Lynne MacTavish, the operations manager at Mankwe Wildlife Reserve in South Africa’s North West province, is doing everything she can to avoid such a scenario. Her 4,750-hectare reserve should be crawling with visiting researchers and tourists. But since the coronavirus arrived, it’s just been her and a skeleton crew.

“We’re in a situation of zero income, and our expenses are actually going up all the time just trying to fight off the poachers and protect the reserve,” Ms. MacTavish said. “To say it’s desperate is an understatement. We’re really in crisis here.”

To avoid layoffs, Ms. MacTavish has stopped collecting a salary and has cut the pay of her fellow managers by 30 percent. But that will only keep the reserve above water for another three or four months. If things don’t improve, she may be forced to make difficult decisions.

“Our staff is made up of people from all parts of Southern Africa, and collectively they are supporting 131 dependents. Many of these dependents are from Malawi and Zimbabwe and other countries facing starvation,” Ms. MacTavish said. “They rely heavily on us in order to feed their families, and we can’t just turn our back on them.”

If the economic situation doesn’t improve, Ms. MacTavish expects to see more poaching in the coming months. “We’ve had a few incursions recently, but I’m expecting an onslaught if this lockdown carries on for months on end.”

Map Ives, the director of Rhino Conservation Botswana, shares her fears.

“We can expect not only poaching of rhinoceros and elephant and other iconic animals, but we can also expect a spike in bushmeat poaching across the continent,” he said. “There are going to be a lot of people that are not earning a living and they will turn on the natural world and you cannot blame them. These are hungry people.”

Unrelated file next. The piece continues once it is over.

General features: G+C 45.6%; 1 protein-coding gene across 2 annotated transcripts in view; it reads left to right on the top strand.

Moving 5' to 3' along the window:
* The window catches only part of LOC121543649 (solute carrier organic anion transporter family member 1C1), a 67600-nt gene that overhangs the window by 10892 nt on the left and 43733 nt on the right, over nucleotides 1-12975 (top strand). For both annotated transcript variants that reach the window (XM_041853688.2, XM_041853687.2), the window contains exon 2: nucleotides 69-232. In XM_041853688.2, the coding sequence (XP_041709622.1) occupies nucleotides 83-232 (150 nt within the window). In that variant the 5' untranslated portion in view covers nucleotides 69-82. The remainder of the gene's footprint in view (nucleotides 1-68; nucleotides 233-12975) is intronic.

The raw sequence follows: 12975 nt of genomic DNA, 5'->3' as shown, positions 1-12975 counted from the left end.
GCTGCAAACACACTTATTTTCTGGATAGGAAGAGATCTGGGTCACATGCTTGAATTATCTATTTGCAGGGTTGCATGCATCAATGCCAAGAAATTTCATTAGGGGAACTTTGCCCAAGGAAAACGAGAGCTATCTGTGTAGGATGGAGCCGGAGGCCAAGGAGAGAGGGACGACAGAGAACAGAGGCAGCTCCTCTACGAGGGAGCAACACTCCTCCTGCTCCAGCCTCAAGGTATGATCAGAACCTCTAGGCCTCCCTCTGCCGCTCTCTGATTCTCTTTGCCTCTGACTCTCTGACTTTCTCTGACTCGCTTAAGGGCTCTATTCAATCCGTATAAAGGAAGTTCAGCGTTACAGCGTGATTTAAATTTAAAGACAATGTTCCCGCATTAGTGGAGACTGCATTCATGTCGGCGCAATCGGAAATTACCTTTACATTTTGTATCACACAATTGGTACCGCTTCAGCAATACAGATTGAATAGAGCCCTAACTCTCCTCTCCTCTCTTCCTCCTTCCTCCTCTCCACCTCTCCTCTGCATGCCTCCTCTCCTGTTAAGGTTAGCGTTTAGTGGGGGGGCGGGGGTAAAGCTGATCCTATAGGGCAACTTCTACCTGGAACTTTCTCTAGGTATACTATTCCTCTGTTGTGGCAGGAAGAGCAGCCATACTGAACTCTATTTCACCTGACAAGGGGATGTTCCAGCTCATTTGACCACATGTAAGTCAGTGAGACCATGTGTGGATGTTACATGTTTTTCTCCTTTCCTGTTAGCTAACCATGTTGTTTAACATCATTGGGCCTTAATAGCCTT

In the hopes of alleviating the situation, the Nature Conservancy, a U.S.-based environmental organization, recently began raising money for cash-strapped parks, conservancies and private reserves in Africa that need help paying rangers and guards.

While the full impact of the coronavirus on Africa’s wildlife remains to be seen, the events of the past two weeks illustrate the risks of relying too heavily on tourism to support conservation.

Catherine Semcer, a research fellow with the Property and Environment Research Center in North Carolina, believes the only way to prevent this from happening again is to diversify the sources of revenue that support wildlife conservation.

“We don’t want to decouple conservation from tourism, but I think we need to expand the range of sectors that support it,” she said.

Until this happens, Africa’s wildlife will remain in jeopardy and conservationists like Mr. Jacobs will continue getting calls about orphaned baby rhinos.

“If I get called out 10 times a day, I’m going to fly 10 times a day. I’ll fly as long as the finances can hold it,” he said.